Based on factual accounts, this is the story of two young girls that, somehow, have the ability to take pictures of winged beings... which certainly causes quite a stir throughout England during the time of the first World War. Everyone, except the girls who think it's quite normal, are excited about this "photographic proof" that fairies exist... even the great Sir Arthur Conan Doyle and Harry Houdini pay the girls a visit.Written by
BOB STEBBINS <firstname.lastname@example.org>
This film ostensibly tells the "true story" of the girls who photographed the "Cottingley Fairies" in Yorkshire. But the film takes the point of view that the photographs were genuine and that the fairies were real.
In old age, the girls involved admitted it was all a hoax - so why does the film treat what they say as true?
There is a scene in which Arthur Conan Doyle tries to convince committed rationalist Harry Houdini (Harvey Keitel) that what the girls say must be true - after all how could they, two young girls with apparently no knowledge of photography, fake the photographs and fool some of the greatest minds in the country? Houdini maintains, of course, that they have done so, however unlikely it may seem.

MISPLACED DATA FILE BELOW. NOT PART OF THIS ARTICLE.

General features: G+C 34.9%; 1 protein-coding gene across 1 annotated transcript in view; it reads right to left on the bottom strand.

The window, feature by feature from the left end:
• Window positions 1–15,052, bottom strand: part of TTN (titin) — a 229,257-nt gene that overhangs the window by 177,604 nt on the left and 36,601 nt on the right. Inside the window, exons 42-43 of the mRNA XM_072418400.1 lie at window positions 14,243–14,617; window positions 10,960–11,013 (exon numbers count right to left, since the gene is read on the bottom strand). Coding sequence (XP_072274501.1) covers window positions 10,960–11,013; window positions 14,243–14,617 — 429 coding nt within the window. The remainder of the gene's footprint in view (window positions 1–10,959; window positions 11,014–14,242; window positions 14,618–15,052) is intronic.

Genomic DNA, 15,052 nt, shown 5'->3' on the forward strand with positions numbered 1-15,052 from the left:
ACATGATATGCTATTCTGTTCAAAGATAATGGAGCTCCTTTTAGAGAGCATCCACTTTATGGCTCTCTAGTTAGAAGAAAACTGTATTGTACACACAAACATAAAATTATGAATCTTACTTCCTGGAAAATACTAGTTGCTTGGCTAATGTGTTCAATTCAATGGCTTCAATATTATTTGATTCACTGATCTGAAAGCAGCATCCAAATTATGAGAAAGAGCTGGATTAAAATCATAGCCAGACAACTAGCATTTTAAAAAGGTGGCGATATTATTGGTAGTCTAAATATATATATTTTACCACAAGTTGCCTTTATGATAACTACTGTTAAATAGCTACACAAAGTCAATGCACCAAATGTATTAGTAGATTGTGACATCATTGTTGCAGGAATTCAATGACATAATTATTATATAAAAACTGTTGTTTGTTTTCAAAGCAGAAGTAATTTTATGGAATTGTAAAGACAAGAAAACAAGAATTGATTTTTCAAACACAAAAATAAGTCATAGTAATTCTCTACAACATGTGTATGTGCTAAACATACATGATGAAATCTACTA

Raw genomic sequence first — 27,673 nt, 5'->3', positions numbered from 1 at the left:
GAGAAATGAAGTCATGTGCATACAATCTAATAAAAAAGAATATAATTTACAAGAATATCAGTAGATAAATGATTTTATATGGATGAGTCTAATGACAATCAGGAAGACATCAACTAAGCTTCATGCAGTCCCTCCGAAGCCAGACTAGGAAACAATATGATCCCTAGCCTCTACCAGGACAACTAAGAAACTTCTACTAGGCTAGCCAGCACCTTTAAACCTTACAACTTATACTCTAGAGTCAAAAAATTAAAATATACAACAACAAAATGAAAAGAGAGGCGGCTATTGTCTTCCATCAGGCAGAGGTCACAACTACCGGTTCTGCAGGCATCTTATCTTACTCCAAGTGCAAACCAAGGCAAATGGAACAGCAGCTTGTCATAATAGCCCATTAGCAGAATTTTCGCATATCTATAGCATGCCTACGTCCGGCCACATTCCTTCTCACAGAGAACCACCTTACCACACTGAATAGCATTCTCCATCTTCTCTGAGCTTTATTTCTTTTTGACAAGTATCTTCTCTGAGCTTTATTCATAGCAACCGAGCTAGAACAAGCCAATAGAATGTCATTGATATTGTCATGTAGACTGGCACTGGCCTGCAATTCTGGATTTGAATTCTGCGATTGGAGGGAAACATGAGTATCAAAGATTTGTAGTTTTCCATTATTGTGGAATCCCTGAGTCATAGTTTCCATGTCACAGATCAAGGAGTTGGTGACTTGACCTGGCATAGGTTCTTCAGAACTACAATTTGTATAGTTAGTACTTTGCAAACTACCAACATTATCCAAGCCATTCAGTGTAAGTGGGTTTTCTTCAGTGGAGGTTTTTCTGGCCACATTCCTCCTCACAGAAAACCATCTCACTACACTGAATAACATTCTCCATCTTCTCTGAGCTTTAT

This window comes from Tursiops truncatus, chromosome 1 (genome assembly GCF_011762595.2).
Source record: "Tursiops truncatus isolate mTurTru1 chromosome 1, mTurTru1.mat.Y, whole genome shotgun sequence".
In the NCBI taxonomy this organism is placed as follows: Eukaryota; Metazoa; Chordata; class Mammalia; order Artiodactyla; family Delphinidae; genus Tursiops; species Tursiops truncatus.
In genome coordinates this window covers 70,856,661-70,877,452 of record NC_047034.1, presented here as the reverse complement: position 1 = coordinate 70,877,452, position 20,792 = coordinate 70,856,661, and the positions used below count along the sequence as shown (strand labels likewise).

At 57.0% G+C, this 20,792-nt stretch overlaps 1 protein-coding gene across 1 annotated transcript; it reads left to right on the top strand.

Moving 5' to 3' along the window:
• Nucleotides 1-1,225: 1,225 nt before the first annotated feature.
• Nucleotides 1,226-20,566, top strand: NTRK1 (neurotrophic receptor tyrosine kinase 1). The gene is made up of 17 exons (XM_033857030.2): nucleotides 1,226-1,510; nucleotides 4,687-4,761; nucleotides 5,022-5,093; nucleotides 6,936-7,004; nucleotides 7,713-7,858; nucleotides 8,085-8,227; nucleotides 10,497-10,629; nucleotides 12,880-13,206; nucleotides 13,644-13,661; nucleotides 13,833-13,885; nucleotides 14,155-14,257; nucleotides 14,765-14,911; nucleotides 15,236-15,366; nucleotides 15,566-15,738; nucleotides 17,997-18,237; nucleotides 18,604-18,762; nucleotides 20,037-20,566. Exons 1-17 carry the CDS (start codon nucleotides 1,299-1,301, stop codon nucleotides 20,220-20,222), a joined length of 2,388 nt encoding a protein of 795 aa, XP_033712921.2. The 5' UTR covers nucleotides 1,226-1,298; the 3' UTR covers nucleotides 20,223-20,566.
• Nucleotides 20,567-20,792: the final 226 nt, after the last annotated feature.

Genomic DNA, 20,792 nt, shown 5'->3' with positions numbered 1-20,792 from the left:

It strikes me that what Houdini says is correct and that THIS IS A BETTER STORY TO TELL! It is precisely because it seems so unlikely that makes it such a good story (now that we know the truth).
My view is that the two little girls were hoaxers, but that doesn't mean I don't have an enormous amount of respect for their achievement. Surely a better tribute is paid to them by showing fully the extent of their cleverness?
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